There is a correlation between increases in purchasing power and the increase in meat consumption, as people move out of lower income classes. As the world population is growing so is the average GDP in developing countries. Already around 35% of the agricultural produce is used to feed animals, which, as demand for meat grows, will require more land both for grazing and to produce feed. This growing number of animals also contribute significantly to climate change (according to FAO the livestock sector contributes to 18% of the global greenhouse gas (GHG) emissions; FAO, 2013). Food diets are also becoming less diverse as food supply expands through large modern farms focused on monoculture, sending their produce to a small number of large food processors that supply it all over the world through, again, a small number of large retail chains. According to the FAO, most people in the global North depend for their food on only about 12 species of plants and 5 species of animals, whereas rice, wheat and corn make up a staggering 60% of humans’ vegetable intake (FAO, 2004). As a consequence of this concentration in our diet, we have already lost 75% of our agro-biodiversity just in the last century. People’s food choice is declining, and so is the quality of their food.
Agriculture is one of the major contributors to climate change. The Intergovernmental Panel on Climate Change (IPCC) estimates that agriculture causes 30% of GHG emissions, making it the single largest anthropogenic source of global warming. These figures include emissions from crop and livestock production, deforestation, and associated land-use changes. The resulting global warming can significantly affect human society, and ironically, the agricultural production system that is helping to cause it.
Thought that was all complex enough? Behold the issue of food sovereignty. As discussed earlier, at present there are over a billion people classified as chronically undernourished. According to the FAO this is not because of food shortages, but rather a combined effect of the global economic crisis and continuing high food prices (FAO briefing, June 2009). The Via Campesina movement , represented by around 200 million small-scale farmers around the world, believes the solution is not just a matter of food security, i.e. producing enough food for everyone. This social movement coined the term food sovereignty to promote the goal of an alternative food system that not only produces enough food for everyone but is also socially just and ecologically sound while prioritising local food production and consumption. It argues individuals and peoples should be allowed to make decisions about the local and global food systems, products, and related policies, rather than leaving this to a handful of multinational corporations, powerful governments and supranational market institutions, like the WTO and OCDE, who the proponents of food sovereignty believe now control the world´s food prices and food chain, and ultimately are the cause of the problem.
Eric Holt-Giménez of the NGO Food First argues that the current system will sustain hunger rather than solve it (video). According to Holt-Giménez multinationals and organisations like the WTO sustain high food prices while expanding monoculture practises in developing countries, gradually pushing small-scale peasants who practise sustainable agriculture out of the market and off their land. There are 2.5 billion smallholders around the world of which most practise subsistence agriculture, and they are still producing half of the world’s food. If the trend continues, small-scale agriculture will ultimately disappear, and with it agro-biodiversity. Moreover, rather than feeding themselves, these people will need to buy food under conditions of high and rising prices, potentially increasing malnutrition and hunger levels.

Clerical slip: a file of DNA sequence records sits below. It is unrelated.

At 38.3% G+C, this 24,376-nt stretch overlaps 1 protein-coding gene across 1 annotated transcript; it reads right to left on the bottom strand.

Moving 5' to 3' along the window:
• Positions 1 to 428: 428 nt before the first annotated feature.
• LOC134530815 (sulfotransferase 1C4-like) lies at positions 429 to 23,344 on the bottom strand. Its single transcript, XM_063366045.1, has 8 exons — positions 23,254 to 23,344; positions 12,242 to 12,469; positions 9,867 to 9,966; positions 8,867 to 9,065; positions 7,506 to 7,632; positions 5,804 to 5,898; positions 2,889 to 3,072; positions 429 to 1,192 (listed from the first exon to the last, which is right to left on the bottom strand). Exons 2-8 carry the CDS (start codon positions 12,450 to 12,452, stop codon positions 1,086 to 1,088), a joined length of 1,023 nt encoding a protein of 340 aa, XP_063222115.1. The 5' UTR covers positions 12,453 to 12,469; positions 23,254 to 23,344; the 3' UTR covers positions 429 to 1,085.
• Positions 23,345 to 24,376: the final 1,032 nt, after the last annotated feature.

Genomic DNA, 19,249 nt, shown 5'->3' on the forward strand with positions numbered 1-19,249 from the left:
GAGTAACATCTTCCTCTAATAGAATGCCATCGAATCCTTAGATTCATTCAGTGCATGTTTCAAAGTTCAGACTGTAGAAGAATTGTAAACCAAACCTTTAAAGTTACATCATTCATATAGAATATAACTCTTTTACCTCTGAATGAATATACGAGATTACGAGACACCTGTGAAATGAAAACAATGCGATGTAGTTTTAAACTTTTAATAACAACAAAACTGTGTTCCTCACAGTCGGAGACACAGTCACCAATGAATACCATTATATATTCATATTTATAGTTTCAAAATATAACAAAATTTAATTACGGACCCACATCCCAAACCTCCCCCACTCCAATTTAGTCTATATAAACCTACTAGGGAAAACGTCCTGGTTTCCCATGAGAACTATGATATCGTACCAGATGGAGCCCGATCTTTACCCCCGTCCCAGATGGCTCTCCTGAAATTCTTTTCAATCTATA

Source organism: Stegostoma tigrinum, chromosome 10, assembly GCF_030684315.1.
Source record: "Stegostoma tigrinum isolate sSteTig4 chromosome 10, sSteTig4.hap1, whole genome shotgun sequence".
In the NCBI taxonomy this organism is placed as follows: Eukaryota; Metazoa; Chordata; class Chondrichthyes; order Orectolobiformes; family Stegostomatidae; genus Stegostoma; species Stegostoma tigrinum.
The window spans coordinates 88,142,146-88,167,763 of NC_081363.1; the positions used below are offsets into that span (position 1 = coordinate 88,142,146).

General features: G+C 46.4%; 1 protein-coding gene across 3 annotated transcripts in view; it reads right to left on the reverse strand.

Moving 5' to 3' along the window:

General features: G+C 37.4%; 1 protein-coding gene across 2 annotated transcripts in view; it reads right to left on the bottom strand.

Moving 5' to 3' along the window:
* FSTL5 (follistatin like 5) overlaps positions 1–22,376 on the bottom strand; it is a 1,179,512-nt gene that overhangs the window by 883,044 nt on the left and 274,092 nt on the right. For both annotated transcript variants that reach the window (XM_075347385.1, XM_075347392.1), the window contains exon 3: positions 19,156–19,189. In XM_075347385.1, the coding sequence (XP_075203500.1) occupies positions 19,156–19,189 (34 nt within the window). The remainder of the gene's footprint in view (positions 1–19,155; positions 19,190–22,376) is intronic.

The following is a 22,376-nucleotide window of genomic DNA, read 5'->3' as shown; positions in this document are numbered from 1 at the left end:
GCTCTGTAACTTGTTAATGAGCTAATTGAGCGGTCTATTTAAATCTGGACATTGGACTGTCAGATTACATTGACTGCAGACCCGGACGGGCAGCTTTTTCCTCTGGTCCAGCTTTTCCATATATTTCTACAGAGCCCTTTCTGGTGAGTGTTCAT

Source: Stichting Boerengroep
Holt-Giménez argues that the Structural Adjustment Policies of the 1980s and 1990s (placing conditions on developing countries for receiving new loans from the IMF or World Bank) prevented the global South from protecting their own markets. The subsequent free-trade agreements of the WTO destroyed the capacity of the countries in the South to feed themselves. While developing countries had a joint trade surplus of $1 billion a year in the 1970’s, they now import for $11 billion annually, and many are dependent on food aid. One striking example is that of Haiti, where the local rice producers could no longer compete with international markets, forcing the peasants to the city and the country to import 80% of its rice. By 2008, the price of rice tripled and many Haitians could not afford it anymore. 80% now live in poverty.
The billion dollar question
As Foley puts it, agriculture is the single most powerful force unleashed on this planet since the ice age. Yet at the same time we depend on it for our survival and it is a major contributor to our economy (Food and related agricultural produce is a bigger business than even energy, bringing in around US$7.5 trillion in annual sales; ETC Group, 2011), which is why the topic is politically sensitive and under-addressed. So, considering these great challenges how are we going to feed 9 billion people in 2050?
read about it in part 2: Options for sustainably feeding over 9 billion people in 2050
brother and sister research team, Max and Lanka
An full version of this article was posted in 2050magazine as “The Devil is in the Chickpea”; 2050magazine issue 8; p10-17; November 2013; (http://www.2050publications.com).